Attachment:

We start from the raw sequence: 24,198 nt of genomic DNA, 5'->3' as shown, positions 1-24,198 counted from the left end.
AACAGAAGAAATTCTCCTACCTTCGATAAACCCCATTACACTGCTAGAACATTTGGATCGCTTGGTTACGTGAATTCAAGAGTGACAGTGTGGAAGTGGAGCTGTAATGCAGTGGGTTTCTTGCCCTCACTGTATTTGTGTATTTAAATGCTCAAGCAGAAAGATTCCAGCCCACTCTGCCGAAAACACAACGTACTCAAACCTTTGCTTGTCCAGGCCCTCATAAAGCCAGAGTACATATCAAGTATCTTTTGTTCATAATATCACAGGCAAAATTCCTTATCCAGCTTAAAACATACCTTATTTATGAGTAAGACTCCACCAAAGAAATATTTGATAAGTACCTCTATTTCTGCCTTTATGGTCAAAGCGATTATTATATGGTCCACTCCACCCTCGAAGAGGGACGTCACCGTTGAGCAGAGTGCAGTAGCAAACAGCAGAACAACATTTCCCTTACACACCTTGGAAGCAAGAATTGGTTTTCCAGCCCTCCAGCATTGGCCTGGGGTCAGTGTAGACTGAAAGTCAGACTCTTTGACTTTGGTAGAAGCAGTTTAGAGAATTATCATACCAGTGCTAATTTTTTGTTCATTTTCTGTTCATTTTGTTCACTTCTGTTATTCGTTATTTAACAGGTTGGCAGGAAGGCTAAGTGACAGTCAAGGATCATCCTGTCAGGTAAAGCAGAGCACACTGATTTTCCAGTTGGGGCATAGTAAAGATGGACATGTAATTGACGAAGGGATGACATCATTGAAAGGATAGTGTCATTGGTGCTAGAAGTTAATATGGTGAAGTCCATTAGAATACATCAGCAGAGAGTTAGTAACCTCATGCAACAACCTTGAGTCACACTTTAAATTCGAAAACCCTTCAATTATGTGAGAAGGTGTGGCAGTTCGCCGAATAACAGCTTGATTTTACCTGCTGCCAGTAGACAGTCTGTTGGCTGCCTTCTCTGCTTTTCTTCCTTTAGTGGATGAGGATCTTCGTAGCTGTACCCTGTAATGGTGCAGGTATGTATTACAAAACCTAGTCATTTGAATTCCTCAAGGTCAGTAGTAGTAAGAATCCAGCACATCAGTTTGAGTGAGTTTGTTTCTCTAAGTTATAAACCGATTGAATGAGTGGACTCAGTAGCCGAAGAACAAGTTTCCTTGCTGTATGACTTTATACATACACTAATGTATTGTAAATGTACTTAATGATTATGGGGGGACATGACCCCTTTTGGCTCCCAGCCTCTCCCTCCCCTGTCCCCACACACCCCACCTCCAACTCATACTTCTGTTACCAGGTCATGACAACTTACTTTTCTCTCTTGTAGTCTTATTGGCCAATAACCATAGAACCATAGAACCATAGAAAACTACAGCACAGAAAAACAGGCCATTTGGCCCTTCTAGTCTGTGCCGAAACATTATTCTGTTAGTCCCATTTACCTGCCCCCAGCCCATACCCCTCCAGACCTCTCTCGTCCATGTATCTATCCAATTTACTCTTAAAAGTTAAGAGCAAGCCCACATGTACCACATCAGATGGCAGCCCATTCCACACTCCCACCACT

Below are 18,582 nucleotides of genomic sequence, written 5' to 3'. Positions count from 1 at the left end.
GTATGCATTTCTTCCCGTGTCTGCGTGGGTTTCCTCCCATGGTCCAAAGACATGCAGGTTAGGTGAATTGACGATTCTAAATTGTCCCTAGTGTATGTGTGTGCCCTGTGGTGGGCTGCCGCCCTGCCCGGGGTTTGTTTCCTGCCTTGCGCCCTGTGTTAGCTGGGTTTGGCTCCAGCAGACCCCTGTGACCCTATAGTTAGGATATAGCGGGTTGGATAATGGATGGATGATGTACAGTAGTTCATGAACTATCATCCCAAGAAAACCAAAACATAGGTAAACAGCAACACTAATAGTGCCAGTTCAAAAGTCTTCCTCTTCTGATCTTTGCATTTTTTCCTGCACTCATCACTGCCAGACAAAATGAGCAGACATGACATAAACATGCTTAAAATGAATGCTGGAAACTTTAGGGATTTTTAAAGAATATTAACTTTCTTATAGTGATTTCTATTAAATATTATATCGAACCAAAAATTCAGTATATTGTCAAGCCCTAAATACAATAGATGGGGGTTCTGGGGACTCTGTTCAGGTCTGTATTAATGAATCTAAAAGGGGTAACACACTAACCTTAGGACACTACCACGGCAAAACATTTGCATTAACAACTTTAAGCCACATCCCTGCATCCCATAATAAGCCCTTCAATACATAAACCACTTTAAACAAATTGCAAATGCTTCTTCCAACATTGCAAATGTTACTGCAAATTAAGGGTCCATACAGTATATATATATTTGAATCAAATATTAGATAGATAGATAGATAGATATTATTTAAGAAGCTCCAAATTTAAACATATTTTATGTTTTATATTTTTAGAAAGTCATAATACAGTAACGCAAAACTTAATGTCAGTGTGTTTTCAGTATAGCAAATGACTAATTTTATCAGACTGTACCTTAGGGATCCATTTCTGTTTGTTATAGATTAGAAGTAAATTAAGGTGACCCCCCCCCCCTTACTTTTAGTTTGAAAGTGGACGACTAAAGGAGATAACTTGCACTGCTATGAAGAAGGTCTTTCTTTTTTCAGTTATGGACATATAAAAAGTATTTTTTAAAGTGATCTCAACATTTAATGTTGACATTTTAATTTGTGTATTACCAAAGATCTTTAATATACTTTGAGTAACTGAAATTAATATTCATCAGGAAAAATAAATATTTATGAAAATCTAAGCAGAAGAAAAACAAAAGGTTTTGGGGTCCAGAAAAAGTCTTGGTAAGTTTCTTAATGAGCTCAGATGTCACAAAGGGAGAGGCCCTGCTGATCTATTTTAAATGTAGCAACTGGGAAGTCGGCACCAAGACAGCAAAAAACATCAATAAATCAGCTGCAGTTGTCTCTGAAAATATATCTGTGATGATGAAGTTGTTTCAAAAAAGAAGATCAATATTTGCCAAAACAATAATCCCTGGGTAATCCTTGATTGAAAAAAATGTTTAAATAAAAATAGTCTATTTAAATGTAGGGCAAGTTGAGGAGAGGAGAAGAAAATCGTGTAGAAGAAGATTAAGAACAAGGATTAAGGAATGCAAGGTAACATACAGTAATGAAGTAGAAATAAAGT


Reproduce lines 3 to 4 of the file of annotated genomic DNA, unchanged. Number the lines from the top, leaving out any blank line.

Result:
Below are 18,582 nucleotides of genomic sequence, written 5' to 3'. Positions count from 1 at the left end.
GTATGCATTTCTTCCCGTGTCTGCGTGGGTTTCCTCCCATGGTCCAAAGACATGCAGGTTAGGTGAATTGACGATTCTAAATTGTCCCTAGTGTATGTGTGTGCCCTGTGGTGGGCTGCCGCCCTGCCCGGGGTTTGTTTCCTGCCTTGCGCCCTGTGTTAGCTGGGTTTGGCTCCAGCAGACCCCTGTGACCCTATAGTTAGGATATAGCGGGTTGGATAATGGATGGATGATGTACAGTAGTTCATGAACTATCATCCCAAGAAAACCAAAACATAGGTAAACAGCAACACTAATAGTGCCAGTTCAAAAGTCTTCCTCTTCTGATCTTTGCATTTTTTCCTGCACTCATCACTGCCAGACAAAATGAGCAGACATGACATAAACATGCTTAAAATGAATGCTGGAAACTTTAGGGATTTTTAAAGAATATTAACTTTCTTATAGTGATTTCTATTAAATATTATATCGAACCAAAAATTCAGTATATTGTCAAGCCCTAAATACAATAGATGGGGGTTCTGGGGACTCTGTTCAGGTCTGTATTAATGAATCTAAAAGGGGTAACACACTAACCTTAGGACACTACCACGGCAAAACATTTGCATTAACAACTTTAAGCCACATCCCTGCATCCCATAATAAGCCCTTCAATACATAAACCACTTTAAACAAATTGCAAATGCTTCTTCCAACATTGCAAATGTTACTGCAAATTAAGGGTCCATACAGTATATATATATTTGAATCAAATATTAGATAGATAGATAGATAGATATTATTTAAGAAGCTCCAAATTTAAACATATTTTATGTTTTATATTTTTAGAAAGTCATAATACAGTAACGCAAAACTTAATGTCAGTGTGTTTTCAGTATAGCAAATGACTAATTTTATCAGACTGTACCTTAGGGATCCATTTCTGTTTGTTATAGATTAGAAGTAAATTAAGGTGACCCCCCCCCCCTTACTTTTAGTTTGAAAGTGGACGACTAAAGGAGATAACTTGCACTGCTATGAAGAAGGTCTTTCTTTTTTCAGTTATGGACATATAAAAAGTATTTTTTAAAGTGATCTCAACATTTAATGTTGACATTTTAATTTGTGTATTACCAAAGATCTTTAATATACTTTGAGTAACTGAAATTAATATTCATCAGGAAAAATAAATATTTATGAAAATCTAAGCAGAAGAAAAACAAAAGGTTTTGGGGTCCAGAAAAAGTCTTGGTAAGTTTCTTAATGAGCTCAGATGTCACAAAGGGAGAGGCCCTGCTGATCTATTTTAAATGTAGCAACTGGGAAGTCGGCACCAAGACAGCAAAAAACATCAATAAATCAGCTGCAGTTGTCTCTGAAAATATATCTGTGATGATGAAGTTGTTTCAAAAAAGAAGATCAATATTTGCCAAAACAATAATCCCTGGGTAATCCTTGATTGAAAAAAATGTTTAAATAAAAATAGTCTATTTAAATGTAGGGCAAGTTGAGGAGAGGAGAAGAAAATCGTGTAGAAGAAGATTAAGAACAAGGATTAAGGAATGCAAGGTAACATACAGTAATGAAGTAGAAATAAAGT